Veteran Tells of Long VA Waits, Substandard Care

Veteran James Root says he has to wait two months for a desperately needed dermatology appointment

Service medals and pictures on his wall make Retired Petty Officer James Root look like a real life G.I. Joe.

From his Combat Action Ribbon showing courage under fire, to the numerous medals he earned during his 20 years in the U.S. Navy, Root proved himself to be an American hero.

“This shows you’ve been in a combat zone and engaged with the enemy,” explained James Root as he pointed at the honor above his fireplace.

But now, he is setting his sights on another battle -- this time with the Veteran’s Administration San Diego Health Care System. He claims he is not getting the timely medical attention he so desperately needs.

His allegations come amid a growing scandal within the U.S. Department of Veterans Affairs over delayed and substandard care at its facilities.

Fighting in four tours of duty – including Desert Storm and Operations Enduring Freedom and Iraqi Freedom – has cost the 47-year-old Root.

He suffers from PTSD, severe back problems, a possible cancerous growth on his lip and what he and his wife call the VA’s misdiagnosis of warts on his knuckles.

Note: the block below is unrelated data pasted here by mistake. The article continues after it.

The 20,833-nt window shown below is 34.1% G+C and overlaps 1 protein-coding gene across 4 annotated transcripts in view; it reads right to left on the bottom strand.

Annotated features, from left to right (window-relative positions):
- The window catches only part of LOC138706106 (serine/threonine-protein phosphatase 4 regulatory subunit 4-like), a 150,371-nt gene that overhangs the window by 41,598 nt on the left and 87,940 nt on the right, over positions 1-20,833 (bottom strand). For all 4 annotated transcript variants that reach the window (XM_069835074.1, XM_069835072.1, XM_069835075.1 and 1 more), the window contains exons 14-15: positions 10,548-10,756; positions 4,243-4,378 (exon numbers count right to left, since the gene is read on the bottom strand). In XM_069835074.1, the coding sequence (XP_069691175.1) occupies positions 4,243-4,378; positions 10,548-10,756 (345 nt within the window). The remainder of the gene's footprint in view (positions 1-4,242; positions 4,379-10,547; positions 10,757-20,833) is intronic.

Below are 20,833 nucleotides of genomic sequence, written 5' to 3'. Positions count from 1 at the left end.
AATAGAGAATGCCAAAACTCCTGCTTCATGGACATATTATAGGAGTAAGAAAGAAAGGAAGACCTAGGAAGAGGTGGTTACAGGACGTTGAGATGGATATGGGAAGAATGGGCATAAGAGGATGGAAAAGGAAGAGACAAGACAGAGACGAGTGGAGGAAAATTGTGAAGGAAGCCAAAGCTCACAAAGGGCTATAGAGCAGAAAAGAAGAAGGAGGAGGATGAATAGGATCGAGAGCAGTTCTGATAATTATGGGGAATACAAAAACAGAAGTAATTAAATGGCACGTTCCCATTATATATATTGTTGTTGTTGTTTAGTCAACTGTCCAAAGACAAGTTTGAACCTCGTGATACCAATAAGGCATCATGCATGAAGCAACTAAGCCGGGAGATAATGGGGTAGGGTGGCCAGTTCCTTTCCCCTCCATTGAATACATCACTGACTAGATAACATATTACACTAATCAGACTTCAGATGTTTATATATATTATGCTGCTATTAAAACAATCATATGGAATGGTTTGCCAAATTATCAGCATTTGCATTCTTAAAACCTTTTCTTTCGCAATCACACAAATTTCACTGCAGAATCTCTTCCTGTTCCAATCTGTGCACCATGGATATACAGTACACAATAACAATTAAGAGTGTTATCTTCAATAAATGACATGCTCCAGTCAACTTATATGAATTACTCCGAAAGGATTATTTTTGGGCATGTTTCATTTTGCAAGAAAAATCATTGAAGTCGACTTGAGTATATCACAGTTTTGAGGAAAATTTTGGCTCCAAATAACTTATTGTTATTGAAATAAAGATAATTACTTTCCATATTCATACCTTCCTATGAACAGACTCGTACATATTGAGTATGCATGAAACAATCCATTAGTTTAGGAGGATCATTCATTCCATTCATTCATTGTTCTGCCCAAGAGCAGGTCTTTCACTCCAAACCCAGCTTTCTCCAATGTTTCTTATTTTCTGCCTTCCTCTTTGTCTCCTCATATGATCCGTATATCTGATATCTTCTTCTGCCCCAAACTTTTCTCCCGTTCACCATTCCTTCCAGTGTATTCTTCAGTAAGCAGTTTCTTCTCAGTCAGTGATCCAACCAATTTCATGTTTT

“They hurt,” Root said, looking down at the warts. “You want to just cut them off.”

He said he’s tried to do just that with a razor blade.

In early May, Root tried to get an immediate appointment with a dermatologist for the problem. The closest appointment he could get was on July 15.

When asked if he’s getting a hero’s treatment these days, Root said, “No, it’s substandard.”

He and his wife Diana are now in a constant battle with the VA over timely treatment.

“My worst fear is he’s not going to get the help,” said Diana.

The San Diego VA Medical director said they’ve been recognized by their accrediting body as a top performing institution.

“We try to see most patients within a 14-day period, but that’s not always possible. Specialty services like dermatology aren’t always able to get immediate appointments,” the director said in a phone interview with NBC 7.

According to officials, the San Diego VA sees about 75,000 patients a year.

As for Root and his wife, Diana said she only had time to take her husband to appointments on Fridays because she’s become the family’s breadwinner, since his PTSD won’t allow him to work.

“Veterans, they go to serve their country, but when they come back, their country don’t serve them,” said Root.

The scandal embroiling VA facilities across the country was prompted when a whistleblower alleged that as many as 40 veterans died while waiting for appointments in a VA hospital in Phoenix, NBC News reported.

The fallout has led to the resignation the department’s Undersecretary Robert Petzel on May 16.

Some lawmakers have also called for the ouster of VA Secretary Eric Shinseki.

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